Benghazi Exposes Failures of Obama Doctrine

Helle Dale /

The laundry room at the U.S. consulate in Benghazi, Libya. (Photo: MCT/Newscom)


President Obama’s aggressive response to legitimate questions about Benghazi at his news conference with British Prime Minister David Cameron—calling these important investigations a “sideshow” and a “political circus”—exposed an Administration with little substantive argument on its side.

U.S. foreign policy is in shambles, and the Obama Doctrine lies at the heart of the problem. Scholars like the Hoover Institution’s Bruce Thornton have offered analysis of the Obama Doctrine on foreign affairs, describing its underpinnings as political expediency mixed with classic liberalism.

In a series of papers and panel discussions, The Heritage Foundation itself has explored and tracked the Obama Doctrine. Four main tenets were identified by authors Kim H. Holmes and James J. Carafano.

In the name of making the United States “an equal partner” rather than an “exceptional” nation, Obama has sought remake American foreign policy. This has involved:

  1. Ratification of more treaties and reliance on international organizations more often to deal with global crises and security concerns like nuclear weapons, often before turning to our traditional friends and allies;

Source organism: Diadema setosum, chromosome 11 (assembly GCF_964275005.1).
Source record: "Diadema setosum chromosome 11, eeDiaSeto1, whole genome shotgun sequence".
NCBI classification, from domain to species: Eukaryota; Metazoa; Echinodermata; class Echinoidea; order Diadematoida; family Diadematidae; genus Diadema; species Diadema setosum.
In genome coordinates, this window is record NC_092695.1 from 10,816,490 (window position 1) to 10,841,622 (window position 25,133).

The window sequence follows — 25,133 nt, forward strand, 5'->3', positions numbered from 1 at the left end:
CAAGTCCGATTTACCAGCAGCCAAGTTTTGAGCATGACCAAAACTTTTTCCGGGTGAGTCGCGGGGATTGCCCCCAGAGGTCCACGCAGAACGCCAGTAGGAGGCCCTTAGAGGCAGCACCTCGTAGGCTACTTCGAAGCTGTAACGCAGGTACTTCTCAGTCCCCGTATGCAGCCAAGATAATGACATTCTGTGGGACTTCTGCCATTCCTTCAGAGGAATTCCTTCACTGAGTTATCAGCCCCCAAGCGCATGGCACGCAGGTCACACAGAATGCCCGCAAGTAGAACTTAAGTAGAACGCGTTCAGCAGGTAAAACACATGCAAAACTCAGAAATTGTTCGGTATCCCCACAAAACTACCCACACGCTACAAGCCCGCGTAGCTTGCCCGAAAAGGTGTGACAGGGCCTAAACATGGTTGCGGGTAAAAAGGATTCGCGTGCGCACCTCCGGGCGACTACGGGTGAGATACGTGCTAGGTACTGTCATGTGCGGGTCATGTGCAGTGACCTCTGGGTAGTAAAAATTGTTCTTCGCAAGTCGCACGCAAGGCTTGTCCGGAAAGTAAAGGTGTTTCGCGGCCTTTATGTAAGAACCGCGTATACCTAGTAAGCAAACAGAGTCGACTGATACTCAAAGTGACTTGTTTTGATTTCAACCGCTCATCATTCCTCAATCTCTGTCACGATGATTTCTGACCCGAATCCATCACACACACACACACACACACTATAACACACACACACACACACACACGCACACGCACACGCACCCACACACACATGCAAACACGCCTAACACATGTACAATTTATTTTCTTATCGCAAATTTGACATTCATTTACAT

2. Emphasis on diplomacy and “soft power” instruments such as summits and foreign aid to promote its aims and downplay military might;
  3. Adoption of a more humble attitude in state-to-state relations; and
  4. Playing a more restrained role on the international stage.

Regrettably, the consequence of this smaller U.S. global footprint (which goes along with a much more intrusive domestic policy agenda) is that the Obama foreign policy has left terrorists emboldened, not defeated. This past year has seen the attacks and protests multiply against U.S. missions abroad—in Benghazi and at U.S. embassies around the world. At home, we experienced the worst terrorist attack since September 11, 2001, at the Boston Marathon.

Soft power has not advanced the cause of political reform or peace in the Middle East following the Arab uprisings. And regimes like those of Syria, North Korea, and Iran display little fear of consequences from a U.S. in global retreat.